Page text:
Truth is, I did not prepare to fly on the trapeze.

I missed the opportunity to really let go, to trust myself and discover the wonder. As in other things in life, I held myself back, even as I witnessed others go up the ladder two, three, even four times. They got better on each round.

I watched one recent doctoral recipient in her 30s go from shaking mass to confident trapeze artist in an afternoon. She’d opened herself to the adventure with determination and no self-consciousness. I couldn’t get past the warm-up leap.

Still I had to accept that my body gave me a sign that what I had done was enough. But I want to fly. I left the Omega Institute that weekend with some new friends, wonderful new perspectives from being with a different circle than my usual crowd, and a resolve to take better care of myself by stretching and strengthening.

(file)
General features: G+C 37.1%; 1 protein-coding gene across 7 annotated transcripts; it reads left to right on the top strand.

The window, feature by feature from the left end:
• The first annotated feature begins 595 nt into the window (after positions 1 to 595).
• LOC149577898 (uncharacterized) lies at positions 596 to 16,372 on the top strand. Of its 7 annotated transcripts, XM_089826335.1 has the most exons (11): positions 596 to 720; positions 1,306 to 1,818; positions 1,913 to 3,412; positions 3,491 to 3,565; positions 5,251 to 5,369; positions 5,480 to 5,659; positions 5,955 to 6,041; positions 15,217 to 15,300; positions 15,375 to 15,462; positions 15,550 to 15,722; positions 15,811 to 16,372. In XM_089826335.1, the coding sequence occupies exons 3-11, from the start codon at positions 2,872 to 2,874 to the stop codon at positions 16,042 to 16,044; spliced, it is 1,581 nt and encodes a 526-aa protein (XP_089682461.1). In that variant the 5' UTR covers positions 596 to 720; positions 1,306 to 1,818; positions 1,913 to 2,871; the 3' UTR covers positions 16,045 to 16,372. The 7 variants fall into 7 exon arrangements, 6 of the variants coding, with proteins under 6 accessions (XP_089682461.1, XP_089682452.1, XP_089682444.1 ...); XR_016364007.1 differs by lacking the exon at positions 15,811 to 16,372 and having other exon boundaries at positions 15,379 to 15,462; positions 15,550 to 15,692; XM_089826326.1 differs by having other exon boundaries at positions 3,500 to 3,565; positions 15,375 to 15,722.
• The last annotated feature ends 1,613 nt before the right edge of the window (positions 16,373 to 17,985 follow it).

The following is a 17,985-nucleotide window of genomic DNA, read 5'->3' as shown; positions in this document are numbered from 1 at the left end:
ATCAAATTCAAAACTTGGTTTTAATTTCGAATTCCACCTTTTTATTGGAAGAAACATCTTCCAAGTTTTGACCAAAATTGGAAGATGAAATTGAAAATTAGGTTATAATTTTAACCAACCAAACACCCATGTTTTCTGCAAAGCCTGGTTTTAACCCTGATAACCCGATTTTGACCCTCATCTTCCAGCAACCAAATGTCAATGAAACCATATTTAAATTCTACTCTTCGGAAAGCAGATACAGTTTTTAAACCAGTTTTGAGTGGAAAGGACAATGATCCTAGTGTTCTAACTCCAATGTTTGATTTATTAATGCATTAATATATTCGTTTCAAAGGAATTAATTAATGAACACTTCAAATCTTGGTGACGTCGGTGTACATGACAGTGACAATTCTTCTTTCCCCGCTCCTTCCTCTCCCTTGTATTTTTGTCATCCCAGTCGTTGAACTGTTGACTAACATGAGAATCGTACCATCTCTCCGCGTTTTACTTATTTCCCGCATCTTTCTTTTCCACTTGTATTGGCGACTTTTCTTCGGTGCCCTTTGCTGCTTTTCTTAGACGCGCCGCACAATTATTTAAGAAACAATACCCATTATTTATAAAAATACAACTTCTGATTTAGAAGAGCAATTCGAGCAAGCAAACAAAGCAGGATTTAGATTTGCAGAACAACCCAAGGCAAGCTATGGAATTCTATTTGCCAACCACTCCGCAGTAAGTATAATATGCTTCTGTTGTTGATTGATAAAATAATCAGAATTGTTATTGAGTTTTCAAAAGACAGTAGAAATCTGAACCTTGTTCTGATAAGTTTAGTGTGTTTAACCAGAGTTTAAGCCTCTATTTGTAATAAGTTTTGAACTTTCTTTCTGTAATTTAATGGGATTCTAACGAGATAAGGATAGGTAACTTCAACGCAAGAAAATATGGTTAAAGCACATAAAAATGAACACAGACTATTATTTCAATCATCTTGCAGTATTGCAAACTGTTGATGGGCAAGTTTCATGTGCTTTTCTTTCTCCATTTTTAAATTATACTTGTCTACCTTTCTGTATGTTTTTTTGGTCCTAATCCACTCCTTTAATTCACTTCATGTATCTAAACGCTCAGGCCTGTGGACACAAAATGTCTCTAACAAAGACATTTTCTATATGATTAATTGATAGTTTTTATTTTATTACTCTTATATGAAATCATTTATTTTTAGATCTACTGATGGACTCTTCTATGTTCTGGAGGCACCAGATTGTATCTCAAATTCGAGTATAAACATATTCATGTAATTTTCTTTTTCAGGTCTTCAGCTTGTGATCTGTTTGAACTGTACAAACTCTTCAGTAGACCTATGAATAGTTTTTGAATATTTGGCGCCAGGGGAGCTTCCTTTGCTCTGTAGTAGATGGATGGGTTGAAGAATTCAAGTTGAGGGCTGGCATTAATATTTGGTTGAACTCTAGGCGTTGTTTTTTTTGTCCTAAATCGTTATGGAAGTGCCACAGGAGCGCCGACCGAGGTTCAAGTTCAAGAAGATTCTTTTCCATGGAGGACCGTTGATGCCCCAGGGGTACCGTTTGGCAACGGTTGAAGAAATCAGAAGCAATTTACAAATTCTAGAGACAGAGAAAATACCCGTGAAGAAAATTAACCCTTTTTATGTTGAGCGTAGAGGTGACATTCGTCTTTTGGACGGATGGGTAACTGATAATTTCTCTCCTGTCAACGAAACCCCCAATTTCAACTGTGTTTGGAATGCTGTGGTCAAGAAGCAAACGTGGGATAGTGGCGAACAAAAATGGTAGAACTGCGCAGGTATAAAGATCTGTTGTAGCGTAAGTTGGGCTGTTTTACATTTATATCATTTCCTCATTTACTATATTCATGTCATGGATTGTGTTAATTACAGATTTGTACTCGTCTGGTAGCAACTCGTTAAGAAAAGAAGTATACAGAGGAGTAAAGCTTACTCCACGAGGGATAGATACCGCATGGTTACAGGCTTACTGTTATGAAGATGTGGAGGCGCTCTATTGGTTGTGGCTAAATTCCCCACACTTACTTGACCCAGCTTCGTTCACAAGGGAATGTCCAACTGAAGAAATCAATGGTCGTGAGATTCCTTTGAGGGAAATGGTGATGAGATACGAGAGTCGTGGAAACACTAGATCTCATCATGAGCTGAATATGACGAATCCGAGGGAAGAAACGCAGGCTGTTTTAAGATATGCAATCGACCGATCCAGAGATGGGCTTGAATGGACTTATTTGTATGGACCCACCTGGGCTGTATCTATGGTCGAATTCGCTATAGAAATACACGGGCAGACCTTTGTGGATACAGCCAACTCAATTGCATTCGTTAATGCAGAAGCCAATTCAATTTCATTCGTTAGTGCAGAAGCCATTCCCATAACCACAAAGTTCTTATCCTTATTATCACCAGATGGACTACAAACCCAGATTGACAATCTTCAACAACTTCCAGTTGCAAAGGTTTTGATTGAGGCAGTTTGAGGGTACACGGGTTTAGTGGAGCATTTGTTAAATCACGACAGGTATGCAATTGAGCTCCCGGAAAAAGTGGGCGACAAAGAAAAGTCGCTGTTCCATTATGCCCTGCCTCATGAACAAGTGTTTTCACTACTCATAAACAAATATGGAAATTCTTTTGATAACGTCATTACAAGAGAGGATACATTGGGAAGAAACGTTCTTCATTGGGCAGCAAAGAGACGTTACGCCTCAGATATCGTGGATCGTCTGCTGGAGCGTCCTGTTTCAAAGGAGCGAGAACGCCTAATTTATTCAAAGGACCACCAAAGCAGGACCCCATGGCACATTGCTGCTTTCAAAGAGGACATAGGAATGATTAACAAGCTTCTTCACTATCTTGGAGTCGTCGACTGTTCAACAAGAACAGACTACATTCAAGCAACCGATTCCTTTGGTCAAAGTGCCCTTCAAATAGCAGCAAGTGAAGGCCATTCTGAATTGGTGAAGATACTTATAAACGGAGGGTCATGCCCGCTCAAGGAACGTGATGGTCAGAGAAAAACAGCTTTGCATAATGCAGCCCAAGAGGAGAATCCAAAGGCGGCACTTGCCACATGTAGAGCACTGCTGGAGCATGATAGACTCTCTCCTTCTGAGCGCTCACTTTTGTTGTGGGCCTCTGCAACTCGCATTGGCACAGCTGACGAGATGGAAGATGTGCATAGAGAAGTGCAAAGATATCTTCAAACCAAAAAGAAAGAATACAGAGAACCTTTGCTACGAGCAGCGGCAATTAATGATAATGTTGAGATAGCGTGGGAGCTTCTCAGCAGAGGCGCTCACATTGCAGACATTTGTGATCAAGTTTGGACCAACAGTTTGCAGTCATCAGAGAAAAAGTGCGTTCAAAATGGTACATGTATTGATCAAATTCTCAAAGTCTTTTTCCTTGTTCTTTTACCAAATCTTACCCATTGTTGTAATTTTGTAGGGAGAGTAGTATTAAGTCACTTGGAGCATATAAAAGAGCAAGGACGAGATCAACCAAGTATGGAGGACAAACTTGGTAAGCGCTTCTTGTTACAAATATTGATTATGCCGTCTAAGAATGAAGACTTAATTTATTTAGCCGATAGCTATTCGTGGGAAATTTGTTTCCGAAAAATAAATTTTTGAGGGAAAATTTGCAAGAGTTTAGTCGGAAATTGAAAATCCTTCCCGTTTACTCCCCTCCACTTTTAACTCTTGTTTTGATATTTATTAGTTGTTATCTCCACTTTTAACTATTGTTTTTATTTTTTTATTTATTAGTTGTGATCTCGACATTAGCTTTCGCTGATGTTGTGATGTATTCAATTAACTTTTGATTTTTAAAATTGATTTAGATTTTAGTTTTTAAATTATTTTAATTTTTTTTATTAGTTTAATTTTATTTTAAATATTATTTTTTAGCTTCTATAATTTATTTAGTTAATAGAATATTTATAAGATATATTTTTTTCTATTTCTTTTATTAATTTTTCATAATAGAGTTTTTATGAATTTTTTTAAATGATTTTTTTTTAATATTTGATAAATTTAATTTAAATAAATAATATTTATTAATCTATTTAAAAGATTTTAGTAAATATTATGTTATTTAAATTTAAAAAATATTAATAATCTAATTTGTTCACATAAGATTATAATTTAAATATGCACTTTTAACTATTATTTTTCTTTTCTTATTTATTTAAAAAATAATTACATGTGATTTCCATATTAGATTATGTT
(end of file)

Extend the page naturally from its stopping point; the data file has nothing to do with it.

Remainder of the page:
My goal is to return next summer and get my legs over the bar. This time I have a plan to get there. If I don’t, I’ll know I gave it my best try.

Laurie Petersen has a long and diverse career as a journalist, event producer, educator and adviser. When not trying on new hats, she's helping others grow their businesses and master the art of remote leadership. Visit her LinkedIn profile to learn more. Read More